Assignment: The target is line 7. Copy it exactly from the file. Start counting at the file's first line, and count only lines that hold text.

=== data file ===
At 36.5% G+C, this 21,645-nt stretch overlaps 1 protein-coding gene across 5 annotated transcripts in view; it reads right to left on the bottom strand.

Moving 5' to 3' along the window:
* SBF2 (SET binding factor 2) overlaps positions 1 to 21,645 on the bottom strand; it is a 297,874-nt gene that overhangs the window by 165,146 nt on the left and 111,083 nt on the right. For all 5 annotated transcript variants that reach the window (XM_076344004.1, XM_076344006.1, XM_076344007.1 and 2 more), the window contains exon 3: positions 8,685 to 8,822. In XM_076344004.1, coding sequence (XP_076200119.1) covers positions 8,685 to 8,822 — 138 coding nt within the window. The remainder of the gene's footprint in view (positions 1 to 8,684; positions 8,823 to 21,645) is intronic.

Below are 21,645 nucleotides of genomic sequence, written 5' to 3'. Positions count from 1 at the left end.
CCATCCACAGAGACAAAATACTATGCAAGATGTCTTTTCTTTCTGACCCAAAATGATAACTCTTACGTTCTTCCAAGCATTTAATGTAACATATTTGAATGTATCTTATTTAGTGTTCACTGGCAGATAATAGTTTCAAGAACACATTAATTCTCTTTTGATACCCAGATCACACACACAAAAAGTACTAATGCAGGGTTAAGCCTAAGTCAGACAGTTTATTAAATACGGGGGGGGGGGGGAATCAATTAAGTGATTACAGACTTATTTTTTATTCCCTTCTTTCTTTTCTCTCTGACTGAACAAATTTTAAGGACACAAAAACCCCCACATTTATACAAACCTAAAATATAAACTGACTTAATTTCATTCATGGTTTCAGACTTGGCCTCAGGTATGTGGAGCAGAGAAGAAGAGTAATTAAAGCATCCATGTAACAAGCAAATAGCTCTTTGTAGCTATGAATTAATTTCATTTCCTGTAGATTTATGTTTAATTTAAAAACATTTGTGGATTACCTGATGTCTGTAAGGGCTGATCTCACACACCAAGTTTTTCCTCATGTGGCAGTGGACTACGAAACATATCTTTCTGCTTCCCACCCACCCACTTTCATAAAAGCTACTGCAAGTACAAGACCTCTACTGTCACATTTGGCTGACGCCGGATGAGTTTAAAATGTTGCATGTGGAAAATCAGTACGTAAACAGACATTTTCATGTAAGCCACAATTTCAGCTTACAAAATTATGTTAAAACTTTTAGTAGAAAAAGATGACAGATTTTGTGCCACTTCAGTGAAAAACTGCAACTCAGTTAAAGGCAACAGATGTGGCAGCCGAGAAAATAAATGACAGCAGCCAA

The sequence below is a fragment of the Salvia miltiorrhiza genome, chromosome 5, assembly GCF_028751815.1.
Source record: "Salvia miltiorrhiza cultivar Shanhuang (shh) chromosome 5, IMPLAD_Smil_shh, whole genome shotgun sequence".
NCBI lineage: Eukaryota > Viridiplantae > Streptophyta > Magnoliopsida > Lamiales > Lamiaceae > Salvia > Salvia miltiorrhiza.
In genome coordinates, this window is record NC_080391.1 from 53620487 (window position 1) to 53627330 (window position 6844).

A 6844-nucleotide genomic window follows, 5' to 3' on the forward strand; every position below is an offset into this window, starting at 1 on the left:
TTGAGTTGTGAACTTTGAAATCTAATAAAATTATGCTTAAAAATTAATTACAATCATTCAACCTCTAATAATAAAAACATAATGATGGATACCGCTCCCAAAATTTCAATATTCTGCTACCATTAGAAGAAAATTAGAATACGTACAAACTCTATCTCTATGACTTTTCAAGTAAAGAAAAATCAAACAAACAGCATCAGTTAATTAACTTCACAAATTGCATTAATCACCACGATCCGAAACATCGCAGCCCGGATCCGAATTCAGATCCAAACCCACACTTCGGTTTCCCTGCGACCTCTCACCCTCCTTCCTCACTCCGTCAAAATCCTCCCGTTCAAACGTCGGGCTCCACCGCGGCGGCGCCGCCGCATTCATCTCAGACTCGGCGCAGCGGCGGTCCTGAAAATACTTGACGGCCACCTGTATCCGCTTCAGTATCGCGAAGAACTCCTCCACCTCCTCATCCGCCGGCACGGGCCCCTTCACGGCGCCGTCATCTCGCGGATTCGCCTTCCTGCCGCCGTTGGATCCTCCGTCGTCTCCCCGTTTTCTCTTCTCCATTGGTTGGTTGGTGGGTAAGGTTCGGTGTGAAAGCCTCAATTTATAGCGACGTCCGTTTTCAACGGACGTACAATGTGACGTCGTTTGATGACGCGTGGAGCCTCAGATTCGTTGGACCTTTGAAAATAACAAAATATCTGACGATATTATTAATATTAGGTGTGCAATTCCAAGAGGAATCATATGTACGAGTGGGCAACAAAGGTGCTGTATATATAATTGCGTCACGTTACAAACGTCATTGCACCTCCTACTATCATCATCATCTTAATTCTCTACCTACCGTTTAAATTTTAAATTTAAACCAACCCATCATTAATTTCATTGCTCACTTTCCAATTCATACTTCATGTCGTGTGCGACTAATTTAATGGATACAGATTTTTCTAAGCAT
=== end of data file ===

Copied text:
Source record: "Salvia miltiorrhiza cultivar Shanhuang (shh) chromosome 5, IMPLAD_Smil_shh, whole genome shotgun sequence".